The F-It List by Julie Halpern ( web | tweet )
Publication Date: November 12, 2013
Publisher: Feiwel & Friends (Macmillan)
Target audience: Mature young adult (language, sex)
Keywords: cancer, death of parents, dealing with grief, bucket list
Format read: Borrowed from Alexa @ Alexa Loves Books. (Thanks!)
Summary: A few weeks after her father unexpectedly dies in a car accident, Alex finds out her estranged best friend, Becca, has cancer. She doesn’t let the fact that they are not talking stop her from rushing to Becca’s side. As her friend preps for chemo, she gives Alex the bucket/f-it list she has been composing since they were kids to accomplish “just in case.” Because she’ll do anything to make her friend happy, Alex complies and life gets interesting…
I really thought The F-It List was going to be more of a friendship story. When we first meet Alex and Becca, readers find out they were torn apart by a pretty major betrayal. I totally see how something as surprising and heartbreaking as cancer can wipe out petty problems, but still. Alex and Becca have so much to say, never hold back, but that click I was so desperate for them to have in the beginning? It just never happened for me.
While Becca is dealing with chemo, radiation, and the boy next door, Alex is determined to knock off as much of Becca’s F-It List as she can. Since the list has been around since they were young, there are some super silly things on there, and then some super racy. (This book is actually a lot racier than I thought it would be. It’s super sex positive but at the same time, ah! I was not expecting some of it to be that intense.) Alex is one of those people who puts up a lot walls and says and acts the wrong away a lot of the time. She does it with her mom and brothers, and especially with Leo, the guy she has crushed on forever who is suddenly so on her side.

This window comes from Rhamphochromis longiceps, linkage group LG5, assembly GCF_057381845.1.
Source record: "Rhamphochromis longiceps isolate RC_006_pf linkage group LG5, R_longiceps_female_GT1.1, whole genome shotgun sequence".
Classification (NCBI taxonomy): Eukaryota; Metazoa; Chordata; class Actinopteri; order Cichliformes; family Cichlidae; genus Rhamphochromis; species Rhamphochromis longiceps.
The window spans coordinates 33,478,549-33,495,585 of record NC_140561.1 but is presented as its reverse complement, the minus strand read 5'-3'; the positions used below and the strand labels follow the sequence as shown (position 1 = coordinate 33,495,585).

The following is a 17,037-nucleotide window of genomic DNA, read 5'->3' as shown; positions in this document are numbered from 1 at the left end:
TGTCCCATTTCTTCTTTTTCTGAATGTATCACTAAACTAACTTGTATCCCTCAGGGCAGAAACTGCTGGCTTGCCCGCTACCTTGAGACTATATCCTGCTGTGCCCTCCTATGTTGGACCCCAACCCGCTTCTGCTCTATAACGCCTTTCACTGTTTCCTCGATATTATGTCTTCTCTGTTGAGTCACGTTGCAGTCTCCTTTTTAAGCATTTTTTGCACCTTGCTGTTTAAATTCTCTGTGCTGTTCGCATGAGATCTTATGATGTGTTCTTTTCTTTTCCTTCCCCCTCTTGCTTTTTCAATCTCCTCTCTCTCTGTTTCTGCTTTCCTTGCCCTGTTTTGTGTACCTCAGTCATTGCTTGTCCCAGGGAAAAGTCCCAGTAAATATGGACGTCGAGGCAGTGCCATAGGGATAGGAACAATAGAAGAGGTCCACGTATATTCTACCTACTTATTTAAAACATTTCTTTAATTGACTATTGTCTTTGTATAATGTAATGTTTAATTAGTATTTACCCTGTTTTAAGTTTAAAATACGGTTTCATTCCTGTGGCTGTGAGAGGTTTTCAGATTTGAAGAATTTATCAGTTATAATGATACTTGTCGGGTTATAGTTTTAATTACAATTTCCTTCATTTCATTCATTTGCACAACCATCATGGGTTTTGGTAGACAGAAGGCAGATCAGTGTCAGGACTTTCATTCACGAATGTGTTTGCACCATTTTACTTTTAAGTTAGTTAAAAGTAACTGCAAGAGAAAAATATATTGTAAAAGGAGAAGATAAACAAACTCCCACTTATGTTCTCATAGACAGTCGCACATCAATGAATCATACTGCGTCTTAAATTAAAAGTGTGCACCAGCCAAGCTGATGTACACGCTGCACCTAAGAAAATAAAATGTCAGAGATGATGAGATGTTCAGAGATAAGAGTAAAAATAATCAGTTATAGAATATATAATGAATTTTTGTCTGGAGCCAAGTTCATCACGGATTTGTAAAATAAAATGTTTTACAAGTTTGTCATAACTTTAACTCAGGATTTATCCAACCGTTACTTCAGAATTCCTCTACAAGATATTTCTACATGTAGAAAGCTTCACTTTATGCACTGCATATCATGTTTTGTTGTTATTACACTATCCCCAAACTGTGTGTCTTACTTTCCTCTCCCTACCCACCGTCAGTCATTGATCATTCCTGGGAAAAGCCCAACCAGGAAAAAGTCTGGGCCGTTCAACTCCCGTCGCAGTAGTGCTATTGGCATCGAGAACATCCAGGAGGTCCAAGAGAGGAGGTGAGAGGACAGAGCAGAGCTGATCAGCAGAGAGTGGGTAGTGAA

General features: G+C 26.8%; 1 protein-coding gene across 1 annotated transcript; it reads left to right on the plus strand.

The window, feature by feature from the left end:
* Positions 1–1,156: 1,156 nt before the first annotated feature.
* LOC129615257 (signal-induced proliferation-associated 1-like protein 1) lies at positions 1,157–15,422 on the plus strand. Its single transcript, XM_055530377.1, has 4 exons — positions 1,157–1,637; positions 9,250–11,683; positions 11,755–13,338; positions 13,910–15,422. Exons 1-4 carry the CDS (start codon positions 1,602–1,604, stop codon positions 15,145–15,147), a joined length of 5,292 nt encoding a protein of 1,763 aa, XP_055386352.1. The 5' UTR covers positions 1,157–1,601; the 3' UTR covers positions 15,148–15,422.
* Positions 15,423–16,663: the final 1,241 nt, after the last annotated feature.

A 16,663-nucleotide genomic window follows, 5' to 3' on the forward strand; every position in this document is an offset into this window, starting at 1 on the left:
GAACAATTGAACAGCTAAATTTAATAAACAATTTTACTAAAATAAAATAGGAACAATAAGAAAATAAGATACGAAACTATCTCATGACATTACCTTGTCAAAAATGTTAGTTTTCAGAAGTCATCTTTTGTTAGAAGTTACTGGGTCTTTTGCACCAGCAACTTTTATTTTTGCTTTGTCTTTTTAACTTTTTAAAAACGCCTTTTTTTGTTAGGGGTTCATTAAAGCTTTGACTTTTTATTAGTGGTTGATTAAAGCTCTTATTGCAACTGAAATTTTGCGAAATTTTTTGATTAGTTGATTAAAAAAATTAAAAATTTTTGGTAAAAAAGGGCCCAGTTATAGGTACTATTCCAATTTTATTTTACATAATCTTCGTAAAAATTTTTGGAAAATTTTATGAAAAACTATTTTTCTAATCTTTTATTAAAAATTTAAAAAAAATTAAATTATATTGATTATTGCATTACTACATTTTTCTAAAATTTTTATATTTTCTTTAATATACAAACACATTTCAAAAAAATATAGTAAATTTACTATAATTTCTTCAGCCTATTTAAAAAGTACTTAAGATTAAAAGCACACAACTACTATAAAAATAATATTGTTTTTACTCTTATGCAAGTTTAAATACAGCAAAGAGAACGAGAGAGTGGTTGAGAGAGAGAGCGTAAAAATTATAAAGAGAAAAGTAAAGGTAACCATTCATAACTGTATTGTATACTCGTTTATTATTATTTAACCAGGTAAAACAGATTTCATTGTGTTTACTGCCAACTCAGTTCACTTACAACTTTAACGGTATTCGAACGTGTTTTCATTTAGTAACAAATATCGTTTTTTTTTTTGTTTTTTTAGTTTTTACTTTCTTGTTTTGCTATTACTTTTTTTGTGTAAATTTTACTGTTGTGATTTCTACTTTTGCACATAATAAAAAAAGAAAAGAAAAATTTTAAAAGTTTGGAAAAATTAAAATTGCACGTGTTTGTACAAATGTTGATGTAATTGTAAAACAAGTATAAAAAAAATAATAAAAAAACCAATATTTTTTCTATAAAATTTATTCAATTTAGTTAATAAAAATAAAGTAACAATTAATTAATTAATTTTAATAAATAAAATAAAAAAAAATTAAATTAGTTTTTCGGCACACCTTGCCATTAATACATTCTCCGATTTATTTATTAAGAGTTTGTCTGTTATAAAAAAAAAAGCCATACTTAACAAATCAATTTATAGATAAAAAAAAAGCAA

A lot of Alex’s reactions are due to her lack of dealing with her father’s death. (She never seemed to grieve over it.) She also didn’t like being in control of the bad things happening to everyone around her. I totally got that. She dealt with all these life changes in unhealthy ways — sex, watching a ton of horror movies (her passion), or making a ton of jokes. As soon as she felt a little vulnerable, she would bail in any way necessary and I kept wondering when she would see what she was doing, what she was giving up by acting this way.
So it was a little hard to connect with her. Though I did like how mega-horror movie obsessed she was. It’s a rare passion to see in a young adult character and it all seemed so true to life. (Loved the Trolls 2 documentary mention and also the convention scene!) Another highlight: Alex was a high school student who had a part-time job, who interacted with her mom and brothers and was there for them.
The F-It List had so many contemporary elements that I love to see in these stories, but they didn’t gel for me. Maybe it was the lack of balance between Becca and Alex’s stories or how I wanted Leo to talk a little bit more? Being overwhelmed by the current pop culture references? Too much happening at once? (Especially for it to wrap up the way it did.) So while the premise does have promise, it was the execution that left me wanting more.